- 105 scoops a week
- 26 weeks = 2,730 scoops during this period
- 2,730 scoops = 27.3 x 900g cans of formula

This is pretty much the same amount per week as the previous age bracket, but for a longer period of time. So over the 26 weeks the child would consume 27.3 cans. Costing us $405 to $540.

## Overall Total Cost

In total (using the amounts detailed above) for the first year of a babies life the parents can expect to buy 51.15 cans of 900g baby formula. **This will cost between $780 and $1,040**.

- $15 x 52 cans = $780
- $20 x 52 cans = $1,040

I’m actually quite surprised by that total. I thought it would be a lot more than that honestly (perhaps my math is wrong?). Of course there are also a few other things to consider which I haven’t taken into consideration and they are the cost of the bottles, your time setting up the bottles versus the potential extra food a new mother will need to consume to produce the milk – both of these things are difficult to quantify.

It also doesn’t take into consideration difficulties with breastfeeding or partial bottle top ups to a baby that is primarily fed breast milk where the child consumes both sources of food. Another consideration which my wife and I got caught out with is things like having to get a breast pump due to blocked milk ducts – this isn’t going to be an issue for solely bottle fed bubs.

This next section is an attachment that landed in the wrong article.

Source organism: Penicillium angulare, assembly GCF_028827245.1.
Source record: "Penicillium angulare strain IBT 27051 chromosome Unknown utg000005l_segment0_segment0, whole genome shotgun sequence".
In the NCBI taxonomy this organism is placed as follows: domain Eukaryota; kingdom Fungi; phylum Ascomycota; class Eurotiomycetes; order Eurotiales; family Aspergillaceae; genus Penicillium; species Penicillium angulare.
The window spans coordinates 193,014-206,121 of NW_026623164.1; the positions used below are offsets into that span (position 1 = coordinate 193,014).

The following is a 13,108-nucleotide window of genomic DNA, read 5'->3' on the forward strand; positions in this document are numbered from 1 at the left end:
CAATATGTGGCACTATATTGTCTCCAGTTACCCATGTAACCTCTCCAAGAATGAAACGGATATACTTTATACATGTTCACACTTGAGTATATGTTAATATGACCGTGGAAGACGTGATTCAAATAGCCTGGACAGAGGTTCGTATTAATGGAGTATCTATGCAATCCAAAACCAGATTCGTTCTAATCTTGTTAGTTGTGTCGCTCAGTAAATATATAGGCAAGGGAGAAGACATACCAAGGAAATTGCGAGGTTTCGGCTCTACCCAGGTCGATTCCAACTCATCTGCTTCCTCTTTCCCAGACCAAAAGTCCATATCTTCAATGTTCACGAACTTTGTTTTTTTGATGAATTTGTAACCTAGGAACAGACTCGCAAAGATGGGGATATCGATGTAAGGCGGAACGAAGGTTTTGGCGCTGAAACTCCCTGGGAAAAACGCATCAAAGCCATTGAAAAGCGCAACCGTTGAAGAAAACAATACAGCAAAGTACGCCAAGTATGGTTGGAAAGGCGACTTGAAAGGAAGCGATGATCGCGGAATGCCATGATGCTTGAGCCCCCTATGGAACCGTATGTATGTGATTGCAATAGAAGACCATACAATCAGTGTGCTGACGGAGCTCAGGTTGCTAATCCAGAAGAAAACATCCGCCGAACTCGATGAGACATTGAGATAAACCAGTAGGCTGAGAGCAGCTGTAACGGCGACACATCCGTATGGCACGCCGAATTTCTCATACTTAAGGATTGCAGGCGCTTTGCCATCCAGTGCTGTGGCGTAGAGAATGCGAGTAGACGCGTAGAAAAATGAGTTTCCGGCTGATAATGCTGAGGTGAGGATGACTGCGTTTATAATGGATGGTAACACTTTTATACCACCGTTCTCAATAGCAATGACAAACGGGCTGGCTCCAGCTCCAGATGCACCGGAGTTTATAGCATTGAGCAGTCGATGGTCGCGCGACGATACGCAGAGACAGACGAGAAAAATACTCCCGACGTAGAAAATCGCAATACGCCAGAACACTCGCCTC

## Is it worth it?

I’m not going to get into the whole breast is best / bottle feeding a baby debate, I just want to show the cost of using formula to feed a baby so that others can see just what it may end up costing them should they decide to go down that path.

#### Glen Stephenson

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Clarisse @ Make Money Your Way says

I breastfeed my daughter for 1 and half year. Aside that it really do save me a lot, for me, it’s less hassle than bottle feeding. Like during at night, when my baby was crying, I didn’t need to get up to get a bottle feed and when we went out, I didn’t need to bring large bag.

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Glen Stephenson says

They are all great points and I completely agree with them. I know my wife really enjoyed breastfeeding our son and also found it much simpler to do than getting a bottle ready.

Emmanuel says

Here and I mean here in Ghana and Africa at large, breastfeeding is the norm and so the issue of having to save on scoops or not is simply out the equation.

I do hope mothers or to put it in the right context, breast feeding mothers in the diaspora will take it seriously.